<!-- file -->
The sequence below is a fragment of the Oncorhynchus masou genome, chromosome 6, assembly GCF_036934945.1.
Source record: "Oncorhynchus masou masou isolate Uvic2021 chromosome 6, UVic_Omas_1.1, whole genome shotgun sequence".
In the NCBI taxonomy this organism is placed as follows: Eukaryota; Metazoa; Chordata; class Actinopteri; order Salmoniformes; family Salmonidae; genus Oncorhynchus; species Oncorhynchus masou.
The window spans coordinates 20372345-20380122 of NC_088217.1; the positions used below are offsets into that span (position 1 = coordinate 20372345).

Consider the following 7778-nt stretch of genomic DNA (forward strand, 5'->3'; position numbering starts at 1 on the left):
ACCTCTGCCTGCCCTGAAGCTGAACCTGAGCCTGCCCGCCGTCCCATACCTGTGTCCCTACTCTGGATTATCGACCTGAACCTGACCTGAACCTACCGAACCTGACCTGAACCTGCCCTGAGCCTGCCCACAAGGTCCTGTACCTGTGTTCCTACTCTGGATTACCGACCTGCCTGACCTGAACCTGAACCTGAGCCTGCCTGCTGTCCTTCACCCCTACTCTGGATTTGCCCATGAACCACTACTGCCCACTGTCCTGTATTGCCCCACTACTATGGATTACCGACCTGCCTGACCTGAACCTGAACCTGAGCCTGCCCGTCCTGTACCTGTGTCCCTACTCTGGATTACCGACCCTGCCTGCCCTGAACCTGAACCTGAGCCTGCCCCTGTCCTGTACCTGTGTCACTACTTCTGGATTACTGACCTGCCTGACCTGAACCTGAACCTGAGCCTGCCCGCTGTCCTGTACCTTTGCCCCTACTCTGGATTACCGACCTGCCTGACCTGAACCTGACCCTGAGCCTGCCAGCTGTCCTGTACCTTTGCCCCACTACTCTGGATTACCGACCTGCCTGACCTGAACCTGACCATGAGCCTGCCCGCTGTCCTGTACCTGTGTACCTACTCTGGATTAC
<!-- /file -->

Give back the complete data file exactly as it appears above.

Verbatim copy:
The sequence below is a fragment of the Oncorhynchus masou genome, chromosome 6, assembly GCF_036934945.1.
Source record: "Oncorhynchus masou masou isolate Uvic2021 chromosome 6, UVic_Omas_1.1, whole genome shotgun sequence".
In the NCBI taxonomy this organism is placed as follows: Eukaryota; Metazoa; Chordata; class Actinopteri; order Salmoniformes; family Salmonidae; genus Oncorhynchus; species Oncorhynchus masou.
The window spans coordinates 20372345-20380122 of NC_088217.1; the positions used below are offsets into that span (position 1 = coordinate 20372345).

Consider the following 7778-nt stretch of genomic DNA (forward strand, 5'->3'; position numbering starts at 1 on the left):
ACCTCTGCCTGCCCTGAAGCTGAACCTGAGCCTGCCCGCCGTCCCATACCTGTGTCCCTACTCTGGATTATCGACCTGAACCTGACCTGAACCTACCGAACCTGACCTGAACCTGCCCTGAGCCTGCCCACAAGGTCCTGTACCTGTGTTCCTACTCTGGATTACCGACCTGCCTGACCTGAACCTGAACCTGAGCCTGCCTGCTGTCCTTCACCCCTACTCTGGATTTGCCCATGAACCACTACTGCCCACTGTCCTGTATTGCCCCACTACTATGGATTACCGACCTGCCTGACCTGAACCTGAACCTGAGCCTGCCCGTCCTGTACCTGTGTCCCTACTCTGGATTACCGACCCTGCCTGCCCTGAACCTGAACCTGAGCCTGCCCCTGTCCTGTACCTGTGTCACTACTTCTGGATTACTGACCTGCCTGACCTGAACCTGAACCTGAGCCTGCCCGCTGTCCTGTACCTTTGCCCCTACTCTGGATTACCGACCTGCCTGACCTGAACCTGACCCTGAGCCTGCCAGCTGTCCTGTACCTTTGCCCCACTACTCTGGATTACCGACCTGCCTGACCTGAACCTGACCATGAGCCTGCCCGCTGTCCTGTACCTGTGTACCTACTCTGGATTAC